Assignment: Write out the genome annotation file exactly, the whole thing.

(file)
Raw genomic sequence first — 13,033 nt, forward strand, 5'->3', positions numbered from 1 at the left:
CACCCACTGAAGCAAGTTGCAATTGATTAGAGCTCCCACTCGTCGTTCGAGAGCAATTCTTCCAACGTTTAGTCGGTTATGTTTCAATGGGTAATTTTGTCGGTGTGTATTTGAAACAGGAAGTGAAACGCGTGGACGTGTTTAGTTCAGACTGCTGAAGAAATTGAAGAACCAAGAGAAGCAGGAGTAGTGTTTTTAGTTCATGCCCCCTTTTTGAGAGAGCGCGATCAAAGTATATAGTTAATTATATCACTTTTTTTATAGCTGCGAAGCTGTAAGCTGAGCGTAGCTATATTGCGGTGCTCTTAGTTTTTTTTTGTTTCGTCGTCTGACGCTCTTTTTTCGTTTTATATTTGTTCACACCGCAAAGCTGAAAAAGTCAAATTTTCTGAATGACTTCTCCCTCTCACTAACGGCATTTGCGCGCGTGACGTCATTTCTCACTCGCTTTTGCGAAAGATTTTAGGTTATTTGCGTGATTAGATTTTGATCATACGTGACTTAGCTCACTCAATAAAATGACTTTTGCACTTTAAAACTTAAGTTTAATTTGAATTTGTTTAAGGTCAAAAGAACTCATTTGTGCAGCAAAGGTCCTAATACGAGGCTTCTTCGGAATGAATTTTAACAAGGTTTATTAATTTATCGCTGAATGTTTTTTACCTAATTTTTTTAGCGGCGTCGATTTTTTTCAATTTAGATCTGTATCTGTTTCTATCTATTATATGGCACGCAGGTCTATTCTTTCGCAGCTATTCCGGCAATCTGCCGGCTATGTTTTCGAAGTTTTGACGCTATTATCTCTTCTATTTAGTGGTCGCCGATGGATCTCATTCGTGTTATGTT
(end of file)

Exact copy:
Raw genomic sequence first — 13,033 nt, forward strand, 5'->3', positions numbered from 1 at the left:
CACCCACTGAAGCAAGTTGCAATTGATTAGAGCTCCCACTCGTCGTTCGAGAGCAATTCTTCCAACGTTTAGTCGGTTATGTTTCAATGGGTAATTTTGTCGGTGTGTATTTGAAACAGGAAGTGAAACGCGTGGACGTGTTTAGTTCAGACTGCTGAAGAAATTGAAGAACCAAGAGAAGCAGGAGTAGTGTTTTTAGTTCATGCCCCCTTTTTGAGAGAGCGCGATCAAAGTATATAGTTAATTATATCACTTTTTTTATAGCTGCGAAGCTGTAAGCTGAGCGTAGCTATATTGCGGTGCTCTTAGTTTTTTTTTGTTTCGTCGTCTGACGCTCTTTTTTCGTTTTATATTTGTTCACACCGCAAAGCTGAAAAAGTCAAATTTTCTGAATGACTTCTCCCTCTCACTAACGGCATTTGCGCGCGTGACGTCATTTCTCACTCGCTTTTGCGAAAGATTTTAGGTTATTTGCGTGATTAGATTTTGATCATACGTGACTTAGCTCACTCAATAAAATGACTTTTGCACTTTAAAACTTAAGTTTAATTTGAATTTGTTTAAGGTCAAAAGAACTCATTTGTGCAGCAAAGGTCCTAATACGAGGCTTCTTCGGAATGAATTTTAACAAGGTTTATTAATTTATCGCTGAATGTTTTTTACCTAATTTTTTTAGCGGCGTCGATTTTTTTCAATTTAGATCTGTATCTGTTTCTATCTATTATATGGCACGCAGGTCTATTCTTTCGCAGCTATTCCGGCAATCTGCCGGCTATGTTTTCGAAGTTTTGACGCTATTATCTCTTCTATTTAGTGGTCGCCGATGGATCTCATTCGTGTTATGTT